Georgians Question Wisdom of War With Russia

By Tara Bahrampour
Washington Post Staff Writer
Tuesday, September 9, 2008

TBILISI, Georgia, Sept. 8 -- As open war between Georgia and Russia has subsided into a tense standoff among world powers, Georgians inside and outside the government have begun to question the wisdom of the costly confrontation, and of the leaders who set it in motion.

They are doing so carefully, saying they don't want to be seen as supporting the Kremlin's call for the ouster of President Mikheil Saakashvili. But whispers of discontent first heard during the early days of the war have grown louder and bolder.

Opposition leaders as well as some longtime supporters of the president are calling for investigations into what they call failures in diplomacy and warfare, and some are predicting Saakashvili will be forced from office by a war they say he hoped would earn him a place in history.

In parts of Georgia, Russian troops are still dug in. But since a wartime restriction on criticism of the government was lifted Thursday, the public recriminations have begun.

David Usupashvili, leader of the opposition Republican Party, said he had serious concerns about the decision to fight the much larger Russian army. "I don't believe that the Georgian government started this military action, but I condemn my government's action to respond with a full-scale military conflict," he said. "The main fundamental question is why Saakashvili and his administration . . . did not think Russia would respond with all in its power, guns and tanks."

David Gamkrelidze, leader of the opposition New Rights party, said that while Russia had long been "punishing" Georgia for its independence, Saakashvili's "unbalanced and very aggressive politics" had helped Russia. "By his military rhetoric, and all kinds of provocations, Saakashvili tried to show that he can return these territories by the military way, that he has this capacity, he has this force."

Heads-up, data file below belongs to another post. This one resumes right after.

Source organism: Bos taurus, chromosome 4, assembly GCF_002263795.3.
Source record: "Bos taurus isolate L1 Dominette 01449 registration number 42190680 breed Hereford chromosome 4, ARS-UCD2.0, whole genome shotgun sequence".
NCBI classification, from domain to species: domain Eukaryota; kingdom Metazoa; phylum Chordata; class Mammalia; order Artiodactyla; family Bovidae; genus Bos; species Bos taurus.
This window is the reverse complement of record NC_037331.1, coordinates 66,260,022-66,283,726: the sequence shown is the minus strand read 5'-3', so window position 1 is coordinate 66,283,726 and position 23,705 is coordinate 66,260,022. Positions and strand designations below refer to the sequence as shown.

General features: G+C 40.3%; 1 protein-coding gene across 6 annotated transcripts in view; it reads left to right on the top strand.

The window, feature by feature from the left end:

The territories in question are two separatist regions, South Ossetia and Abkhazia. Officials present at some of the prewar discussions said that Saakashvili and a tight group of supporters seemed convinced they had the military power to win back South Ossetia -- which Georgian forces attacked on the night of Aug. 7 -- within a few hours or days and were not interested in opposing points of view.

"He has no communication with anybody except this small circle, which is a serious reason why he decided to go to South Ossetia," said a highly placed official who has worked in the government since Saakashvili took office but said he now feels let down. Speaking on the condition of anonymity, the official said Saakashvili "wants to be a hero, not a normal president who increases the taxes, et cetera."

Alexander Rondeli, president of the Georgian Foundation for Strategic and International Studies, described the group around Saakashvili as "patriots" but added: "Maybe their experience is not enough, and they are revolutionaries rather than experienced statesmen."

Georgian officials now say they never thought their army had a chance of overcoming the much larger Russian army on its own.

Saakashvili said that he had no expectation of outside military assistance but that to preserve the Georgian state he had no choice but to attack the Russian forces. "We did not expect that some ready battalions would be there from the U.S. to come help us," he said in an interview. "That would have been insane of me. And I didn't expect the Europeans to risk their skins for us."

Some sort of confrontation with Russia over South Ossetia and Abkhazia had long been brewing. Since leading the peaceful 2003 Rose Revolution, Saakashvili had made reclaiming the zones one of his main goals.

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